The Supreme Court – FS Cairo (Nile Plaza) LLC v Lady Christine Brownlie
The Supreme Court has recently granted Google permission to appeal the Court of Appeal’s decision in Lloyd v Google  EWCA Civ 1599. In summary, Google are appealing the Court of Appeal’s unanimous decision granting Mr Lloyd permission to serve his representative action on Google outside of the jurisdiction.
The Supreme Court hearing is yet to be listed, and may not take place until 2021, however, in the meantime, we take a look back at the history of this landmark action that has significant implications for data protection law and practice.
In Lloyd v Google , the High Court refused to permit a class action for compensation against Google. Mr Lloyd alleged that between 2011 and 2012 Google had used its ““DoubleClick cookie” technology to secretly track the internet activity of Apple iPhone users and then collated, used and sold the data, all in breach of the Data Protection Act 1998 (“DPA”). This method is known as the “Safari Workaround”.
The claim was brought in a representative capacity on behalf of all other individuals who had used devices which meant they were subjected to the Safari Workaround without their knowledge and consent. It was also claimed that the (as yet unidentified) class had all suffered the same damage. The claim brought by Mr Lloyd, who is relying on an “opt-out” style of class action, is considered to be on behalf of an estimated 4.4 million iPhone users. Whilst there was no dispute it was arguable that Google’s alleged role was wrongful, and a breach of duty, the claim is unique in that Mr Lloyd does not allege any financial loss or distress, but an infringement of data protection rights leading to the loss of control of personal data. A successful action could widen the scope of data protection claims to include awards of compensation where there is no proof of distress or material damage, but evidence of a loss of control over personal data.
The High Court dismissed Mr Lloyd’s application for permission to serve Google outside of the jurisdiction on the grounds that Mr Lloyd (and other members of the class) had not suffered material damage or distress.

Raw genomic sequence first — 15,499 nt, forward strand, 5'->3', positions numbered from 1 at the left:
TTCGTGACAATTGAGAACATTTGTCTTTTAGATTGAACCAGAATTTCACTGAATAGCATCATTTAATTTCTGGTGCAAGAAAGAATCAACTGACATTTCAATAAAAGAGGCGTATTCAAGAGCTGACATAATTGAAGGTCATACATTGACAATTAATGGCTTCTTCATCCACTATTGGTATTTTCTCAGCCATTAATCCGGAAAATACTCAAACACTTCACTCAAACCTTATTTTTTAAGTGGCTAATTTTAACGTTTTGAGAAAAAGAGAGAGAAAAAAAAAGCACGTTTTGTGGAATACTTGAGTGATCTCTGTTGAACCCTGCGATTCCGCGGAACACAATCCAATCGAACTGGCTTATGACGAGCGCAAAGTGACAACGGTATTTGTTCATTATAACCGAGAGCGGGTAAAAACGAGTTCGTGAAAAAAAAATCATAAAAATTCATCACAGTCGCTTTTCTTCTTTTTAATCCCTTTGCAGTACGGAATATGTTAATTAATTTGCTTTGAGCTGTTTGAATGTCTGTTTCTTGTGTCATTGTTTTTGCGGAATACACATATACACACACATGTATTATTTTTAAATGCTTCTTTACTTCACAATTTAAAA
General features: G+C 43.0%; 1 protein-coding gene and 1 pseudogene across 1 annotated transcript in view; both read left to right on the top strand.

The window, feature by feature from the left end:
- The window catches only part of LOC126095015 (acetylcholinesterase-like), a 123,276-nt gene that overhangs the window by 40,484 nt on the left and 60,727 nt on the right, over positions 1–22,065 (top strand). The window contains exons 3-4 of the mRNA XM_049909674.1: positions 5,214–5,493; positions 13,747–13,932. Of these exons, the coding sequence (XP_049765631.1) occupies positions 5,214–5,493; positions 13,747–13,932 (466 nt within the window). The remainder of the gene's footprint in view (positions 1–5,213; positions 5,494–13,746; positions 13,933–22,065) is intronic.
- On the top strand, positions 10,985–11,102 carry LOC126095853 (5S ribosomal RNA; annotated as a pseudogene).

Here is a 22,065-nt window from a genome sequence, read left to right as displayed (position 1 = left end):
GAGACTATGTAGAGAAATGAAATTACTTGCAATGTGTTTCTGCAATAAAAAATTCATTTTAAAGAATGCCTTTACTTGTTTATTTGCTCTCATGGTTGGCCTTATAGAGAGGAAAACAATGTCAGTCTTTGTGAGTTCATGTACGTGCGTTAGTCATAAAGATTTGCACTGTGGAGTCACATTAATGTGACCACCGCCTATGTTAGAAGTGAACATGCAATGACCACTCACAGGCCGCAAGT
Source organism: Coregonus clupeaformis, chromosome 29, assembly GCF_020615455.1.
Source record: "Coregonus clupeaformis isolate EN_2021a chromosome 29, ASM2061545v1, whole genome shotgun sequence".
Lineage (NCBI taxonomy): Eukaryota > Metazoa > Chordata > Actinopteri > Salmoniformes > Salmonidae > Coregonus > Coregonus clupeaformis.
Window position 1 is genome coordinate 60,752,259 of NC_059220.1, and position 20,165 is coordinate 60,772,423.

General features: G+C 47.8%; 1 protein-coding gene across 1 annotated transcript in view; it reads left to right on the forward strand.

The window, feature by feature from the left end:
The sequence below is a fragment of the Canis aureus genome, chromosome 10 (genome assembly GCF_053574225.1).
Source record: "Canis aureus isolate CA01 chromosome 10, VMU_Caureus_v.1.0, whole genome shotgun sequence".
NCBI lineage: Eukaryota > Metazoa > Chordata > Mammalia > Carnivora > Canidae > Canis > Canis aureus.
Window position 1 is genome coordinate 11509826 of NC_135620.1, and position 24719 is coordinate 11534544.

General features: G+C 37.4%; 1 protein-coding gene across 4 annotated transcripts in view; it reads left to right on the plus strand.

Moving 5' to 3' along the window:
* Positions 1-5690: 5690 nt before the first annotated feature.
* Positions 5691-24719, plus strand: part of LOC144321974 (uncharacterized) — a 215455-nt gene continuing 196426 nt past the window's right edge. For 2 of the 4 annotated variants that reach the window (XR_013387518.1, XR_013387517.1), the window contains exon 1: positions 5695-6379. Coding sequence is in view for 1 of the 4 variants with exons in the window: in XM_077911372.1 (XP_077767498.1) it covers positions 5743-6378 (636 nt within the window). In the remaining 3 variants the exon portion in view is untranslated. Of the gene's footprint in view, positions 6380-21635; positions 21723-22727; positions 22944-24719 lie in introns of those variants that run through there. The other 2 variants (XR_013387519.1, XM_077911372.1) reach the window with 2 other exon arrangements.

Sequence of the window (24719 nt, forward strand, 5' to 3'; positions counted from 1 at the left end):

Mr Lloyd appealed to the Court of Appeal, which overturned the High Court’s decision and held that the claim could proceed on the basis that all individuals within the representative action will have suffered the same deprivation of their rights flowing from the loss of control over their personal data. Mr Lloyd was subsequently granted permission by the Court of Appeal to serve Google outside the jurisdiction.
The Supreme Court has now granted permission to Google to appeal the Court of Appeal’s decision. The appeal will relate to all issues previously addressed by the Court of Appeal, and specifically:
This case is an important indication on the limits of bringing a class action for data breaches following the inception of the General Data Protection Regulations (“GDPR”). When the GDPR came into force on 25 May 2018, many thought that it would pave the way for a surge in class actions. This is because the regulations made it easier for individuals to bring claims for compensation against data controllers and processors. Whilst this hypothesis is due to be tested by the Supreme Court, the decision is is unlikely to restrict access to justice for those claimants who properly meet the requirements of a class action.
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